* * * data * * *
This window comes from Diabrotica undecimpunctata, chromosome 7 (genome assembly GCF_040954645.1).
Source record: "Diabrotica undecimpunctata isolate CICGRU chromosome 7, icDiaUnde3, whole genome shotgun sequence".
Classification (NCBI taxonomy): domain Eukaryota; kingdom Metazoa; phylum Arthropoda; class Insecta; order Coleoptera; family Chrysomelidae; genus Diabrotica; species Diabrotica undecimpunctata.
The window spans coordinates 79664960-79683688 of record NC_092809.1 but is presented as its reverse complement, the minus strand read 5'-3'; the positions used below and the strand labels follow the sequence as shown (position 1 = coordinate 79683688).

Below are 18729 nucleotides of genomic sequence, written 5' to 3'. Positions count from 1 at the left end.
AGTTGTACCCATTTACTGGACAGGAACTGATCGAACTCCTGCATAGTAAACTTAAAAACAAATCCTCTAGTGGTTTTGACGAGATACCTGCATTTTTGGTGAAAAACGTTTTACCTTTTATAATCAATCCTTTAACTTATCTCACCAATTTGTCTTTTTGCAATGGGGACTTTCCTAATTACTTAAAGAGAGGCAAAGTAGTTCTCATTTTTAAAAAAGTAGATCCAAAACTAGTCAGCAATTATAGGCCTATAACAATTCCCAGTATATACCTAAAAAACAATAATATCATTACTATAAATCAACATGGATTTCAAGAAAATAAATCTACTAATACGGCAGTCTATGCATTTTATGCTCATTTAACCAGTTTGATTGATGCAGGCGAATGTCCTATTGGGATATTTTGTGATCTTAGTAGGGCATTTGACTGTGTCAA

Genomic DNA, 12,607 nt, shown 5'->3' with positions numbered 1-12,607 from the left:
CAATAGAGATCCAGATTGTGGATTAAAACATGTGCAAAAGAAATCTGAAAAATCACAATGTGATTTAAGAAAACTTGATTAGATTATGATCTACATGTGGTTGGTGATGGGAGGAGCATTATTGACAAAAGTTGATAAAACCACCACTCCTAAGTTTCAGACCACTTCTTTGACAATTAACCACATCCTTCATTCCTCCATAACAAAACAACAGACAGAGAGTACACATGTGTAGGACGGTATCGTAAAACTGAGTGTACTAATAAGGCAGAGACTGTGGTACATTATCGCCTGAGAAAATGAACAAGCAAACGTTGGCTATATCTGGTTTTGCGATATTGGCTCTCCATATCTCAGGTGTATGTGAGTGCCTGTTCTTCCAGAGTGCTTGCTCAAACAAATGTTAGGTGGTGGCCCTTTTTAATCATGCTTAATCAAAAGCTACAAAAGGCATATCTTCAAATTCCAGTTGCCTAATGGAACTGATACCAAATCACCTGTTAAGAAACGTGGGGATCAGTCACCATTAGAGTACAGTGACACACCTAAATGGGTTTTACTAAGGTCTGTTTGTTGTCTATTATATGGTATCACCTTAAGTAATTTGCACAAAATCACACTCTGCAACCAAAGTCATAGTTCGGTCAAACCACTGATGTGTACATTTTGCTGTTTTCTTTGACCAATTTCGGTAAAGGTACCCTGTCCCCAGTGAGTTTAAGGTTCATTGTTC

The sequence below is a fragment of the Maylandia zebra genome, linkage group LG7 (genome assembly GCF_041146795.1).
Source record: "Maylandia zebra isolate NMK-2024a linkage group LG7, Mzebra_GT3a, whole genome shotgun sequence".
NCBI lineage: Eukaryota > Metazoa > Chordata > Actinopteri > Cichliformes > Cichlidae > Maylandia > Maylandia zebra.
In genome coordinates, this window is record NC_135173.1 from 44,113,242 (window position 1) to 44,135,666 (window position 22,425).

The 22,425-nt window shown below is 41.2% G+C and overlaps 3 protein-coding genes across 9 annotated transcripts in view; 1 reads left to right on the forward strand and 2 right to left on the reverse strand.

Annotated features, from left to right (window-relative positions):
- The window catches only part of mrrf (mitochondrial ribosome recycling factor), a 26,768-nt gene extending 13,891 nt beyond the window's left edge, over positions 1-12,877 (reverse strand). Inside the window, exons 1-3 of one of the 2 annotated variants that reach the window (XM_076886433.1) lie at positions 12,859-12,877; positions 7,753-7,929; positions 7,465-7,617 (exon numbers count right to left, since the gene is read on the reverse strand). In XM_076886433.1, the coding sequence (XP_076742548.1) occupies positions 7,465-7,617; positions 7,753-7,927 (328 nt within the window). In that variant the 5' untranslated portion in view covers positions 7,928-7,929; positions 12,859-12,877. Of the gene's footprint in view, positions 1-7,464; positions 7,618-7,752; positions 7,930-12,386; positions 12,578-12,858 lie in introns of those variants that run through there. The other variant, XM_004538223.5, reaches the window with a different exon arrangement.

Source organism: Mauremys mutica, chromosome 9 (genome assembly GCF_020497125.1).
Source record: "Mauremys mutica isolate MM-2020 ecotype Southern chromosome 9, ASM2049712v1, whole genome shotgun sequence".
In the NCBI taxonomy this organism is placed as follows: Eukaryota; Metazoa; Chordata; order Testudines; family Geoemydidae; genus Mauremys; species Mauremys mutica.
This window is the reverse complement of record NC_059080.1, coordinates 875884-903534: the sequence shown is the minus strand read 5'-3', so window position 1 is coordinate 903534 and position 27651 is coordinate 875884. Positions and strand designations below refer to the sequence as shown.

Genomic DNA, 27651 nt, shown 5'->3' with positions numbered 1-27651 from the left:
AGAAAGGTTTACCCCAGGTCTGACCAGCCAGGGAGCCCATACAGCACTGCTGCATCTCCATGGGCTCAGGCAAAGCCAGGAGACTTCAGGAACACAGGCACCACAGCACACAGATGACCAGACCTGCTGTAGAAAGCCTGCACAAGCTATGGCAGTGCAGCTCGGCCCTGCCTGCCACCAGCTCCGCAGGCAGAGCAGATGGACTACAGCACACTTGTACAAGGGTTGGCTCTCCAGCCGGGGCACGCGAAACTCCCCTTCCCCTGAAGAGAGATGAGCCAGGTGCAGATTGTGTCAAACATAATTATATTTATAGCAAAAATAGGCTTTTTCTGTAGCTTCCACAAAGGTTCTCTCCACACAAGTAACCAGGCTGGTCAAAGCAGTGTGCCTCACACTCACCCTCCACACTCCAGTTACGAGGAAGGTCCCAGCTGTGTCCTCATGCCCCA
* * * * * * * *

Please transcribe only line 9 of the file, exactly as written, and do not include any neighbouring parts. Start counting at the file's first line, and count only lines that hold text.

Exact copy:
The sequence below is a fragment of the Maylandia zebra genome, linkage group LG7 (genome assembly GCF_041146795.1).